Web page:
Steel-Tubular Electrode Cutting Technique (cast iron and non-ferrous metals).
Cast iron and non-ferrous metals do not oxidize; therefore, underwater cutting essentially becomes a melting process. There is no chemical reaction of the oxygen and the base metal. Therefore, the only benefit realized by the oxygen is the mechanical effect of blowing the molten metal away. Since the melting process takes place only in the immediate vicinity of the arc, the following procedure is recommended:
- Using a sawing motion, manipulate the electrode in and out of the cut.
- For thin plates, electrode manipulation is not necessary since the procedure is virtually the same as when cutting thin, ferrous metal.
- Maximum current (up to 500 amperes if available and provided the safety switch is rated to carry such a load) is recommended since the cutting is dependent upon the melting action of the arc.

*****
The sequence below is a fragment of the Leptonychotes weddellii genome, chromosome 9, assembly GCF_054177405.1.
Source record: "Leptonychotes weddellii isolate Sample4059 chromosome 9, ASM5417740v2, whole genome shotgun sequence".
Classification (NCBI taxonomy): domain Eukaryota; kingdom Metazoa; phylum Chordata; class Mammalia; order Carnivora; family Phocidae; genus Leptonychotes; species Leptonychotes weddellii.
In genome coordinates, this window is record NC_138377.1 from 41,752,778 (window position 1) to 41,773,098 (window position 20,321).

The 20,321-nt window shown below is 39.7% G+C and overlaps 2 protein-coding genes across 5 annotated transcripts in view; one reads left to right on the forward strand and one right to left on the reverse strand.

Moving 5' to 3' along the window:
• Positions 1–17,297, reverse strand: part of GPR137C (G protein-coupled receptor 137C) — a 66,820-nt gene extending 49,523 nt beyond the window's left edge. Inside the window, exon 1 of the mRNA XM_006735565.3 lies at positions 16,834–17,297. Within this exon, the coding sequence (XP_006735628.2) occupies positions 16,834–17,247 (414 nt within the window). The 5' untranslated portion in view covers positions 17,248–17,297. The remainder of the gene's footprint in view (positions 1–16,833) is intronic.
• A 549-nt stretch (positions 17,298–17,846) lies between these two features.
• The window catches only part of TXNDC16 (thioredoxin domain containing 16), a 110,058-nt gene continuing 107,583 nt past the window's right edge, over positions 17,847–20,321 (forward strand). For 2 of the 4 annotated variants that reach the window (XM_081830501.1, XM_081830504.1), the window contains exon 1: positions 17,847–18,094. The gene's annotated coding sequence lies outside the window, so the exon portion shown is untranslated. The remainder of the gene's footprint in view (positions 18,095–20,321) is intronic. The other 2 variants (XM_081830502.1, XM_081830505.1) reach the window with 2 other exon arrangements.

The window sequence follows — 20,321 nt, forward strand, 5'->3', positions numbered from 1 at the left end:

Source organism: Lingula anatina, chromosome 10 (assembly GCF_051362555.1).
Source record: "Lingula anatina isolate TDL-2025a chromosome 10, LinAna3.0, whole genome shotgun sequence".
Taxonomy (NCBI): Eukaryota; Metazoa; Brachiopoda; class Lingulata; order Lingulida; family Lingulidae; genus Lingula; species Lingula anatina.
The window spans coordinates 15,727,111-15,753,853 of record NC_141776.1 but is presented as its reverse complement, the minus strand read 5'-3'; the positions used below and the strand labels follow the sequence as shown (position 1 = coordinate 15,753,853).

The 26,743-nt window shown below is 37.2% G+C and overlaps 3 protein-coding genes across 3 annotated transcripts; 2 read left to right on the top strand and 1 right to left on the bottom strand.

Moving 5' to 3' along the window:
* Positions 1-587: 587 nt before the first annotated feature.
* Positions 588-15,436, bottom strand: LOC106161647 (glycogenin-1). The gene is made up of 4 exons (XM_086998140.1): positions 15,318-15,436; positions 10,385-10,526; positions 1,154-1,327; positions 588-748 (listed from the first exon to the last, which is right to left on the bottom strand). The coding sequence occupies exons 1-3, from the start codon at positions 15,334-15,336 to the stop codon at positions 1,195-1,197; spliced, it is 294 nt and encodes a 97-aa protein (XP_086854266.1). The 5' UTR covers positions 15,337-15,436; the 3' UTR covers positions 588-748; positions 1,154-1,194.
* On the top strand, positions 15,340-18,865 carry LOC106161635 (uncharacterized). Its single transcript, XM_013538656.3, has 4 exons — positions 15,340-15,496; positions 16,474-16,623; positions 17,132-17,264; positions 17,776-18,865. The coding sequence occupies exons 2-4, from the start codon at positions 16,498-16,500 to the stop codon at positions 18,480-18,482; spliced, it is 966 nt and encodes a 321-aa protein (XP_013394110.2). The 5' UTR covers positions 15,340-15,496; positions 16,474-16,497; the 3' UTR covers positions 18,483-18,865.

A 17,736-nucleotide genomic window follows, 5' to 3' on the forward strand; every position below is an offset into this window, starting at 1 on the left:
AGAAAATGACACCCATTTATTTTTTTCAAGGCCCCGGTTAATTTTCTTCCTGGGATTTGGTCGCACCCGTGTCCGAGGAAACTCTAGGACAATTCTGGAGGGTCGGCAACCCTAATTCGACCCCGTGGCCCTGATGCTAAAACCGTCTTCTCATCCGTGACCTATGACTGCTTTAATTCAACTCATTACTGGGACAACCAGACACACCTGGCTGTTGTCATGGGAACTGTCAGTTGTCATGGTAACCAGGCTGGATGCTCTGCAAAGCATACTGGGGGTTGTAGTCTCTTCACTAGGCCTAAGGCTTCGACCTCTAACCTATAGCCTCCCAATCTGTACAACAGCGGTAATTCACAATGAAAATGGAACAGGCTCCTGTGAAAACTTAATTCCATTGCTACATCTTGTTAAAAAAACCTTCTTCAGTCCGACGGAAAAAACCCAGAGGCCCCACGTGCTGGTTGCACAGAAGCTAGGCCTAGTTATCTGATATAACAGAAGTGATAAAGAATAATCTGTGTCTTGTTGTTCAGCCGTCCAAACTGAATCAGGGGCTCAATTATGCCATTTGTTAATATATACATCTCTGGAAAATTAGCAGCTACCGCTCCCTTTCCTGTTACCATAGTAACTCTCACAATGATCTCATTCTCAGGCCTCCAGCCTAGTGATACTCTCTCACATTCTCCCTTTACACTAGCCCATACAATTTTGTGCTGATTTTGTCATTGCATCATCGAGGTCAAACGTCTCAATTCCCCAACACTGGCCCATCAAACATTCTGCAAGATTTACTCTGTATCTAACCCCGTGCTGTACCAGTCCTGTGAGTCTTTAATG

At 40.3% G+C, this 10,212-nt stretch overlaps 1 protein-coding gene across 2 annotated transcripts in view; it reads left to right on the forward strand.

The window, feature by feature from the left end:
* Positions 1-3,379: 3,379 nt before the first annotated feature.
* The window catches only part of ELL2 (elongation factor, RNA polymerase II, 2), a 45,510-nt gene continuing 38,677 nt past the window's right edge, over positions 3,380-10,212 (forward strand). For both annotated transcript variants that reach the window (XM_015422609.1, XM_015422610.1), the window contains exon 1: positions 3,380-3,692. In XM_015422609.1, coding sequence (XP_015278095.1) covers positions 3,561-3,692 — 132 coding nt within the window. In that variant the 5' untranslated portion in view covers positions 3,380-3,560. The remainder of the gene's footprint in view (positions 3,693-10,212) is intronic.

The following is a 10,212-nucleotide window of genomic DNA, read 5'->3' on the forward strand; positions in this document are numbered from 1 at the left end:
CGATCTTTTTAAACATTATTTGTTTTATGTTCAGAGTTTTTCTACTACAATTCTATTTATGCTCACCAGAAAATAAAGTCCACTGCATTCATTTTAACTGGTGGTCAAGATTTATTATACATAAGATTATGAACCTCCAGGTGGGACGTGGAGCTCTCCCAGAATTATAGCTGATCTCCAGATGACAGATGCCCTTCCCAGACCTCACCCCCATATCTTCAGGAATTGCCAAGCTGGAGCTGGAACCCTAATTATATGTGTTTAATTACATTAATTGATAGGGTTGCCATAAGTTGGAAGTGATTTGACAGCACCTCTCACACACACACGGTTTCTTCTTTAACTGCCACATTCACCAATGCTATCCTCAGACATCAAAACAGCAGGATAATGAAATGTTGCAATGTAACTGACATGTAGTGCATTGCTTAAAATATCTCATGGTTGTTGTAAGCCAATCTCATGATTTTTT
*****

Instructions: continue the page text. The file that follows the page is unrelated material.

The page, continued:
After each use, rinse the torch in fresh water and dry it. Disassemble and inspect the flashback arrestor for corrosion damage due to electrolysis or clogging.(Frequent clogging or screen burn-out indicates either insufficient oxygen pressure or burning the electrode shorter than the 3-inch minimum.) Replace any damaged parts. All equipment should be thoroughly dry before storing. Secure hose ends with caps or tape to keep out debris. Store all equipment, including electrodes, in an oil-free environment. Electrodes which have been exposed to salt water will rust. They should be rinsed with fresh water, blown dry and stored separately to prevent damage to other rods.